Many Headed Dragon Heads to Af-Pak

Just in time for the spring offensives in Afghanistan and Pakistan, the Air Force should deliver the marvelously named Gorgon Stare sensor. The first three Gorgon Stare pods, mounted on Reaper MQ-9s, will make to Afghanistan around March or April, LT. Gen. David Deptula told reporters this morning. Gorgon Stare uses five electro-optical and four infrared cameras to take pictures from different angles. Those are put together to build a larger picture. Perhaps its biggest advantage will be the ability to provide 10 video images to 10 different operators at the same time.

Just in time for the spring offensives in Afghanistan and Pakistan, the Air Force should deliver the marvelously named Gorgon Stare sensor.

The first three Gorgon Stare pods, mounted on Reaper MQ-9s, will make to Afghanistan around March or April, LT. Gen. David Deptula told reporters this morning. Gorgon Stare uses five electro-optical and four infrared cameras to take pictures from different angles. Those are put together to build a larger picture. That provides more detail and more flexibility than the current cameras, but perhaps its biggest advantage will be the ability to provide 10 video images to 10 different operators at the same time.

The next set of six Gorgon Stare pods will provide up to 30 feeds to 30 different operators, said Deptula, Air Force deputy chief of staff for intelligence, surveillance and reconnaissance. Those should be ready by September or October. Finally, the third tranche of pods will provide a whopping 65 image feeds to the same number of operators. “We are vastly increasing the capability of our systems without increasing the number of platforms,” Deptula said.

Deptula said that Gorgon Stare was a chief reason the Air Force decided to buy more Reapers instead of Predators. Reapers can carry the new sensors and the good old Predator can’t.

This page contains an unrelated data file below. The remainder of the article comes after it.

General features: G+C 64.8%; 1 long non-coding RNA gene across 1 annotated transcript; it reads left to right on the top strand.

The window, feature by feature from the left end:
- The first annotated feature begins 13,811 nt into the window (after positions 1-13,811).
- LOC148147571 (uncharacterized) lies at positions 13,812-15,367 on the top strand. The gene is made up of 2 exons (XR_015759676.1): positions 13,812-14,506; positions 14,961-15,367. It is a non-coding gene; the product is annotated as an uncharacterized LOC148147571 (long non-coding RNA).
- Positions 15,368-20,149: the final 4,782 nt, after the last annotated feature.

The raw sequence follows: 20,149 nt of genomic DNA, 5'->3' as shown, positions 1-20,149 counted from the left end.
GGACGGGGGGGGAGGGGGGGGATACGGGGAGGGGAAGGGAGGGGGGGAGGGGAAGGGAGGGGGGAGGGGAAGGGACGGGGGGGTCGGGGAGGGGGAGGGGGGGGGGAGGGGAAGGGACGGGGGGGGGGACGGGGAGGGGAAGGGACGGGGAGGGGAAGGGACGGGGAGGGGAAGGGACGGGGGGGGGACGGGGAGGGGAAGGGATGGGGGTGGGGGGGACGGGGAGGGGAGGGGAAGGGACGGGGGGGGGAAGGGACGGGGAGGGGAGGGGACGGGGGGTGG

Looking much farther down the road, Deptula said the Air Force wants to turn its long range strike option into a an ISR platform, as much as an industrial age bomber designed principally to find, fix and deliver kinetics to a target. He called it an ISR strike platform, adding that the system could be manned or unmanned depending on mission and need. This was a key part of the new look the service is taking at the platform after Defense Secretary Robert Gates made it very clear a few months ago that he did not think the bomber — or whatever we’re going to call it — was ready for prime time.

Finally, Deptula appeared to show a real flash of anger — or deep-seated frustration — with the Pentagon’s ability to turn out a lighter-than-air platform. “I’m a big fan of airships — OK!” he said in response to a question. He said he wouldn’t go into why the military has taken so long to field a working production model. But he pointed to DARPA’s ISIS program as one that held tremendous potential. Imagine a 1,000-foot long airship floating above 60,000 feet and able to dwell up to 10 years. That’s right. Deptula said 10 years! Here’s DARPA’s description of ISIS: “a stratospheric airship based autonomous unmanned sensor with years of persistence in surveillance and tracking of air and ground targets. It will have the capability to track the most advanced cruise missiles at 600 km and dismounted enemy combatants at 300 km. The ISIS program will develop the technologies that enable extremely large lightweight phased-array radar antennas to be integrated into an airship platform.”

For those who love acronyms, ISIS is a fine example of one that isn’t a real acronym, but a nifty name: Integrated Sensor Is the Structure.